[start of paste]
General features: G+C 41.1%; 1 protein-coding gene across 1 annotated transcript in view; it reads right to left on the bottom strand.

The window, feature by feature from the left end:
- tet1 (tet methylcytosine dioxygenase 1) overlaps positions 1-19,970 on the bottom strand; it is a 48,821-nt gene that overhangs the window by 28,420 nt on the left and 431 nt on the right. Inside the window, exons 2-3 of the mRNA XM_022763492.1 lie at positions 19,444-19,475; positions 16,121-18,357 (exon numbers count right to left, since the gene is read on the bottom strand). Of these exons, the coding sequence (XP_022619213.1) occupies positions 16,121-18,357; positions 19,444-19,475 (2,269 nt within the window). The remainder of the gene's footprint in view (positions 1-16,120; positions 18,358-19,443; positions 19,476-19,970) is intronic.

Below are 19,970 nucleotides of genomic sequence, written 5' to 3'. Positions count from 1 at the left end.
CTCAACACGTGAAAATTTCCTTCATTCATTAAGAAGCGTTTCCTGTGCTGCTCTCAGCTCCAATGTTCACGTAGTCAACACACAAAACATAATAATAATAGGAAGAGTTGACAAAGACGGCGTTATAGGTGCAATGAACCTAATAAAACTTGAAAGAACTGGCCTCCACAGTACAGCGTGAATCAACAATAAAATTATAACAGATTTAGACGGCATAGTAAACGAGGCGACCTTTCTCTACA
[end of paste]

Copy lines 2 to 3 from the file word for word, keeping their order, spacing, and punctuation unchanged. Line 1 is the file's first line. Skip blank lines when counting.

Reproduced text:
The window, feature by feature from the left end:
- tet1 (tet methylcytosine dioxygenase 1) overlaps positions 1-19,970 on the bottom strand; it is a 48,821-nt gene that overhangs the window by 28,420 nt on the left and 431 nt on the right. Inside the window, exons 2-3 of the mRNA XM_022763492.1 lie at positions 19,444-19,475; positions 16,121-18,357 (exon numbers count right to left, since the gene is read on the bottom strand). Of these exons, the coding sequence (XP_022619213.1) occupies positions 16,121-18,357; positions 19,444-19,475 (2,269 nt within the window). The remainder of the gene's footprint in view (positions 1-16,120; positions 18,358-19,443; positions 19,476-19,970) is intronic.